Are you able to get through the day, make your boss happy at work, and meet your obligations at home even though you’re using drugs and alcohol regularly? You may have money in the bank and feel as though you’re doing okay as a parent. Or maybe you hope you’re pulling off these successes, but deep down you’re worried every day about falling apart. If so, you could be a high-functioning addict.
What Is a High-Functioning Addict?
A person with this label may also be called a functional drug addict. That means that he or she is using drugs but is able to walk through life seemingly untouched. How can a person with an addiction actually be able to function? How can they take care of their family and work through office politics?
According to Medical News Today, addiction is a disease that results in compulsive behavior to use a substance or engage in an activity even though it causes the user harm. An addicted person is physically and psychologically dependent on the substance. However, someone can be dependent on a substance without being addicted to it (although addiction is usually imminent with continued use). The difference between dependence and addiction may help explain why some people are able to use substances without apparent consequences.
What Is the Difference Between Dependence and Addiction?
Dependency occurs when a person becomes physically dependent on the drug to function. Someone who is physically dependent on a substance has developed a tolerance to it, meaning that they must continually increase their dosage to feel the same effects. Dependence is also evident when discontinuing the substance causes withdrawal symptoms (pain, irritability, etc.).
Addiction begins when dependence begins to have behavioral effects. Someone who is addicted engages in compulsive drug use even though they recognize that there are consequences of doing so. They are unable to stop using, and substance use becomes their main priority.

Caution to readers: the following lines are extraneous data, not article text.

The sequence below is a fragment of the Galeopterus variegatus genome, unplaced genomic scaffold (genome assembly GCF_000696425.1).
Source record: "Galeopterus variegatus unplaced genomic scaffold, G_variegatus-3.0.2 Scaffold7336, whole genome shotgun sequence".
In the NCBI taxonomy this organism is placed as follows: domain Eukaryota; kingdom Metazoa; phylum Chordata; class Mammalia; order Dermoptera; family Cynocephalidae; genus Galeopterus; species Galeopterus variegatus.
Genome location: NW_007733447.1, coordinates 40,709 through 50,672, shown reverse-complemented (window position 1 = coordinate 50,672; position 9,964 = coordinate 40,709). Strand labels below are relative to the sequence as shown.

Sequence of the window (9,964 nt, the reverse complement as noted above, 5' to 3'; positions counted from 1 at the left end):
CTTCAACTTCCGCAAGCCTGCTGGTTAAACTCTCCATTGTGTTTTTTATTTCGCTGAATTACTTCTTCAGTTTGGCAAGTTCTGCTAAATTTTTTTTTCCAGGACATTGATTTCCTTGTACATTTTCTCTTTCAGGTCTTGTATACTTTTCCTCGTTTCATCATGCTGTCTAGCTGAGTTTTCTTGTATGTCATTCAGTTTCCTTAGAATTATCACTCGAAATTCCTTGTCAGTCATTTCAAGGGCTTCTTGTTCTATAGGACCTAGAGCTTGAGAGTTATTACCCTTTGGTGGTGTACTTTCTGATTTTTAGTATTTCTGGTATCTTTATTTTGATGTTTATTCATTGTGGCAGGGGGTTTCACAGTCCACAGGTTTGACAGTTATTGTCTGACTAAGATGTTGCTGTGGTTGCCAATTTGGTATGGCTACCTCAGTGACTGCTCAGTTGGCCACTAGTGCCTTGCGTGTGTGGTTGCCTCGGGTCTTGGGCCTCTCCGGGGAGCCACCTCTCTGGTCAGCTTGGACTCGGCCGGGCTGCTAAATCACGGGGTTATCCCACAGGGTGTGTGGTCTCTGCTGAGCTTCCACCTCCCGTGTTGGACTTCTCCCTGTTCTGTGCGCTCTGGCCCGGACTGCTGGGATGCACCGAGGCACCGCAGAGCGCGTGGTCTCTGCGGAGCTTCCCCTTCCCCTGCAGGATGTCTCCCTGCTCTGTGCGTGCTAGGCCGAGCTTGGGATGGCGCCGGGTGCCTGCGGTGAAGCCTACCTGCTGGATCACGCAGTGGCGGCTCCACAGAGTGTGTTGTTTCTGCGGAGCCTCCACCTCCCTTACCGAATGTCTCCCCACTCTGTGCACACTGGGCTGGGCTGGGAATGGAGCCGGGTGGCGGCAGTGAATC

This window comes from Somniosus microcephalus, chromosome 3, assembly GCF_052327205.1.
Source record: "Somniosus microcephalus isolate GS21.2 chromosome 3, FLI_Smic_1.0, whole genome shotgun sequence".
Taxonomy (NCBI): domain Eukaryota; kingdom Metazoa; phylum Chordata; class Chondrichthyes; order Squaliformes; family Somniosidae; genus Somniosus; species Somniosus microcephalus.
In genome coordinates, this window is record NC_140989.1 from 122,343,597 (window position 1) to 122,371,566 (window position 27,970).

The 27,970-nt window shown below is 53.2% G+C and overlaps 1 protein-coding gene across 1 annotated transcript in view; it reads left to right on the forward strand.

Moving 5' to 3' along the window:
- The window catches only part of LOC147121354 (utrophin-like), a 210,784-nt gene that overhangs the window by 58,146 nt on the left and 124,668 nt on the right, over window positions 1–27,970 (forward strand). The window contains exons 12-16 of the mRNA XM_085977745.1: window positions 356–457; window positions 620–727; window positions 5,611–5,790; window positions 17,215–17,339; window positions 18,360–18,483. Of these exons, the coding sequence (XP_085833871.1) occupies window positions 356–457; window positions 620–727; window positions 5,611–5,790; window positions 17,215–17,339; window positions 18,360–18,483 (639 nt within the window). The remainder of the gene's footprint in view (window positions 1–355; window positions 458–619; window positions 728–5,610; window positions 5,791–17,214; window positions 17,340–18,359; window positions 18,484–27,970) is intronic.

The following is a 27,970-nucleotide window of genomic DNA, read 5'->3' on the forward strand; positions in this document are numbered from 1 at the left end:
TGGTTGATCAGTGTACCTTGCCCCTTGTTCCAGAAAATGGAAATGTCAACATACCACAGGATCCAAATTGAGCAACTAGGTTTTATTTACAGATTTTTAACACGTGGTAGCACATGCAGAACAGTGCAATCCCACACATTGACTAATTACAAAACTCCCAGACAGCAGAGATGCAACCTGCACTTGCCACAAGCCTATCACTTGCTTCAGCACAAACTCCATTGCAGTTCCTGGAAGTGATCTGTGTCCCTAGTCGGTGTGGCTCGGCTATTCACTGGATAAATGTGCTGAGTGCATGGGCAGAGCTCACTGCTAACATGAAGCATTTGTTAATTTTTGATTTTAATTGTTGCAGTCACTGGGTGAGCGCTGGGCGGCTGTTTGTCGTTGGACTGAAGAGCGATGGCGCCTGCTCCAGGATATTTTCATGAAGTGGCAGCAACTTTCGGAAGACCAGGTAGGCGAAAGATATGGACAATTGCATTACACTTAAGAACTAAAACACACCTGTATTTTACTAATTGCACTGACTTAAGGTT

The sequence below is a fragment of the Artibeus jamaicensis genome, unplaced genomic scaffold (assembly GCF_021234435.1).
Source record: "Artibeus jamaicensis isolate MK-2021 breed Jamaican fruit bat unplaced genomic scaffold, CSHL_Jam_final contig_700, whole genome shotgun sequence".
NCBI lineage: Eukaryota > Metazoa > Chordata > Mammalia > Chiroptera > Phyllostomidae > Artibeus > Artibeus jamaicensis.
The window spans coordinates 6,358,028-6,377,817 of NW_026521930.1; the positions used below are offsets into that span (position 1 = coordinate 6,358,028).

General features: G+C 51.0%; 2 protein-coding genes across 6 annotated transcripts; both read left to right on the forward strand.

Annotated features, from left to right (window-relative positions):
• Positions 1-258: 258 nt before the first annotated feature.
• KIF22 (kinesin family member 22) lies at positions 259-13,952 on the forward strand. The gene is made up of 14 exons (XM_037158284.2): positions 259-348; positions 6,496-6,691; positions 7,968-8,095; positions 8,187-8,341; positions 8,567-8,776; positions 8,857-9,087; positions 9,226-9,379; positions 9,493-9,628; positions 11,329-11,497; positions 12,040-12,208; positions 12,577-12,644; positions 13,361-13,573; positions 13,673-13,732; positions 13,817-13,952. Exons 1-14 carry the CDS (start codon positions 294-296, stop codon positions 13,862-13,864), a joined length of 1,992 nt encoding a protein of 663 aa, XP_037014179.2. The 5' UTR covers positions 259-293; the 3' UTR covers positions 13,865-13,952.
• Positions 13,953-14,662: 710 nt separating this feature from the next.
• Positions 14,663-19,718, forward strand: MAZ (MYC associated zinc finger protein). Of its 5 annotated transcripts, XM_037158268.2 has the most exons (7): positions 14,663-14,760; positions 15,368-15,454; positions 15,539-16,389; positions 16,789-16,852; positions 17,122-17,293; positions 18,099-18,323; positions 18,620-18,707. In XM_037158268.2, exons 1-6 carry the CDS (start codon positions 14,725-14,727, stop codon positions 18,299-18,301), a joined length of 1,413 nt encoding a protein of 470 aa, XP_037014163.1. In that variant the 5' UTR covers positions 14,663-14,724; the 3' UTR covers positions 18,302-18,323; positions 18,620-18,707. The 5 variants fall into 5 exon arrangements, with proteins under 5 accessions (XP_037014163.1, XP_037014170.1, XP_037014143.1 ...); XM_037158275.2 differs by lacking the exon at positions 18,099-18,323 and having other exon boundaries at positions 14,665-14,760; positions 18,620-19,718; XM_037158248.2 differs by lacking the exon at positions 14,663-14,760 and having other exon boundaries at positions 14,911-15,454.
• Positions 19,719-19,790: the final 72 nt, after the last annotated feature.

It is possible to be dependent on a substance and still be able to focus on the tasks at hand and accomplish goals. However, someone who is dependent is on shaky ground. By the time physical dependence occurs, addiction is just around the corner.
How Do You Know If You Are a High-Functioning Addict?
People who are addicted, no matter how well they are able to function, recognize that their lives are just a few drugs or drinks away from crashing. Take a look at some of the most common signs that you (or a loved one) could be a high-functioning addict:
- You are working. You have an income. You may even have a good marriage. However, you work hard to conceal your drug or alcohol use. This effort takes a toll. It requires constant vigilance.
- You have the ability to restrict your drug use to some degree. This can make you think that you don’t have a problem. However, you may still be addicted.
- You make mistakes from time to time. You forget responsibilities. You may work hard to find ways to cover up those mistakes or make excuses for yourself.
- You work hard to keep relationships going, often through lies and cover-ups. It’s exhausting to remember everything you’ve told others.
High-functioning addicts need help. Most of the time, they need it badly but have no idea how to get it. You don’t want to tarnish your image, but at the same time, you may be unsure how long you can hold it together. This is when it is time to consider an outpatient or residential treatment center.
What Can a High-Functioning Addict Do to Get Help?
If you’re struggling to keep everything together while maintaining your substance use, reach out to our team at DK Solutions Group for one-on-one support. The confidential care we provide can give you hope to stop relying on drugs, alcohol, and lies to get through the day. You are not alone in this battle. Let our team help you.